Pro-Beijing candidate Rebecca Chan Hoi-yan has won the Kowloon West constituency’s Legislative Council by-election. She will occupy the seat until September 2020.
Chan beat her main rival, pro-democracy candidate Lee Cheuk-yan, by more than 13,000 votes. Chan received 106,457 votes and Lee received 93,047.
Around 216,000 people, or 44.4 per cent of eligible voters, cast their ballot despite rainy weather throughout Sunday. The turnout was slightly higher than the 44.31 per cent of voters who participated in the constituency’s March by-election, which was won by pro-Beijing candidate Vincent Cheng.
The by-election was to fill the seat of ousted lawmaker Lau Siu-lai, whose “slow motion” oath was ruled invalid by a court. She was disqualified from the legislature last year and abandoned her legal appeal this May.
Lee was a substitute candidate for Lau, who was barred by the government from running in the race.
Supporters cheer for Lee Cheuk-yan – despite losing pic.twitter.com/HNeT07VGZ6
— Kris Cheng (@krislc) November 25, 2018
Frederick Fung Kin-kee, a former pro-democracy camp lawmaker who ran as an independent candidate, came in third. He received 12,509 votes.
Fung ran as he said he disapproved of Lee being a substitute candidate for the pro-democracy camp without a primary election.
Having secured over half of the seats in the geographical constituency, the pro-Beijing camp can pass any bill, motion, and amendment it proposes. The camp may propose changes to the house rules, such as fines for lawmakers who are kicked out of the chamber for protesting.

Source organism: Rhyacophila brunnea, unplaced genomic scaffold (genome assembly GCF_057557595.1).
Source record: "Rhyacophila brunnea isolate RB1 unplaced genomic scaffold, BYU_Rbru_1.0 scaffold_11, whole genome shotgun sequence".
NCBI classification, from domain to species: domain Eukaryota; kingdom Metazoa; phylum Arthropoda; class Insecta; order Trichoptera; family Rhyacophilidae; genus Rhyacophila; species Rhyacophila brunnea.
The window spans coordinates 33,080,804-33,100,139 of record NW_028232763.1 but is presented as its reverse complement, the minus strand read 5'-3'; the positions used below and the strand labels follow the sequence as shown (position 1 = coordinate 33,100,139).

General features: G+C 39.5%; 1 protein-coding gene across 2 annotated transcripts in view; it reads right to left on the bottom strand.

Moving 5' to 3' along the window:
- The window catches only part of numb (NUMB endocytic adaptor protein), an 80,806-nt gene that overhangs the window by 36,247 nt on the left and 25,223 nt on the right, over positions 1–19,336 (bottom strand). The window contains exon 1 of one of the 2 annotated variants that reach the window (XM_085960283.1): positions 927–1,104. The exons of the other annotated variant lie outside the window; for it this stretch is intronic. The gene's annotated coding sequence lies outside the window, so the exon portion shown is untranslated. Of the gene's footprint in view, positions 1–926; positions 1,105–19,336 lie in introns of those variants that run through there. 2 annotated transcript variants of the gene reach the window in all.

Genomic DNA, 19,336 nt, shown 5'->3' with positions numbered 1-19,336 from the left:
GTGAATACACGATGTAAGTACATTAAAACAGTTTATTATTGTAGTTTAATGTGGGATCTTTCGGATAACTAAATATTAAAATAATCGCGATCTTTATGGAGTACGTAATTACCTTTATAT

The other two candidates in Sunday’s race were Judy Tzeng Li-wen and Ng Dick-hay. They each received 1,307 and 1,650 votes respectively.
Throughout Sunday, the voter turnout was largely similar to that in the March by-election in the same constituency but it marked a noticeable drop from that of the 2016 Legislative Council election. Democrats were concerned that a low voter turnout – considered common in by-elections – would disproportionately hurt their chances.
Barnabas Fung, chair of the Electoral Affairs Commission, said 308 complaints were received during Sunday, of which 128 were related to election ads. Other complaints included harassment, phone campaigning and other issues, which Fung said were mostly handled immediately.
When asked about elderly people being pushed into polling stations by Chan’s campaign volunteers, Fung said there was no law banning people from helping voters to cast their ballot. However, campaigners cannot provide assistance in order to entice voters to vote for any particular candidate. Fung said the public should not label the volunteers, since many people require assistance in their daily lives.
At the central counting station at the Tiu Keng Leng Sports Centre, reporters and members of the public were not allowed to bring umbrellas or lighters into the venue.
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